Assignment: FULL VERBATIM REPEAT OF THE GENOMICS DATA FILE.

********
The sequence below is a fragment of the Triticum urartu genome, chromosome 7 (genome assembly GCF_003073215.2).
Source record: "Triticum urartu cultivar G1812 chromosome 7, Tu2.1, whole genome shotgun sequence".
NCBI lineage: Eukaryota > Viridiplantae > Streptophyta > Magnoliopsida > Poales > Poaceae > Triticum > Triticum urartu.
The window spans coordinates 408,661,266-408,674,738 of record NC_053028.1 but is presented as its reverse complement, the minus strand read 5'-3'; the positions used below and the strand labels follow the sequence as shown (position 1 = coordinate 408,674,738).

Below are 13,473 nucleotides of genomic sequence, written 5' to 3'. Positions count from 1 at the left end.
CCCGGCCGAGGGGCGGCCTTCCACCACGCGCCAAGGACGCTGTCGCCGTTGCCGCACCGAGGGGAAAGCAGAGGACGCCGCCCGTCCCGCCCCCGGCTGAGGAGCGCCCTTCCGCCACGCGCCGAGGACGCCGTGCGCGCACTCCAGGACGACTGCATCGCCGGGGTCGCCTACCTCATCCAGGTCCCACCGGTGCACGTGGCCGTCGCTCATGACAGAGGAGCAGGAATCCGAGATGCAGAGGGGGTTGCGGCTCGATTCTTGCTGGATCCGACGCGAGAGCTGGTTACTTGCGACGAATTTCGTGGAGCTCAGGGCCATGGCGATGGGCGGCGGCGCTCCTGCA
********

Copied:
The sequence below is a fragment of the Triticum urartu genome, chromosome 7 (genome assembly GCF_003073215.2).
Source record: "Triticum urartu cultivar G1812 chromosome 7, Tu2.1, whole genome shotgun sequence".
NCBI lineage: Eukaryota > Viridiplantae > Streptophyta > Magnoliopsida > Poales > Poaceae > Triticum > Triticum urartu.
The window spans coordinates 408,661,266-408,674,738 of record NC_053028.1 but is presented as its reverse complement, the minus strand read 5'-3'; the positions used below and the strand labels follow the sequence as shown (position 1 = coordinate 408,674,738).

Below are 13,473 nucleotides of genomic sequence, written 5' to 3'. Positions count from 1 at the left end.
CCCGGCCGAGGGGCGGCCTTCCACCACGCGCCAAGGACGCTGTCGCCGTTGCCGCACCGAGGGGAAAGCAGAGGACGCCGCCCGTCCCGCCCCCGGCTGAGGAGCGCCCTTCCGCCACGCGCCGAGGACGCCGTGCGCGCACTCCAGGACGACTGCATCGCCGGGGTCGCCTACCTCATCCAGGTCCCACCGGTGCACGTGGCCGTCGCTCATGACAGAGGAGCAGGAATCCGAGATGCAGAGGGGGTTGCGGCTCGATTCTTGCTGGATCCGACGCGAGAGCTGGTTACTTGCGACGAATTTCGTGGAGCTCAGGGCCATGGCGATGGGCGGCGGCGCTCCTGCA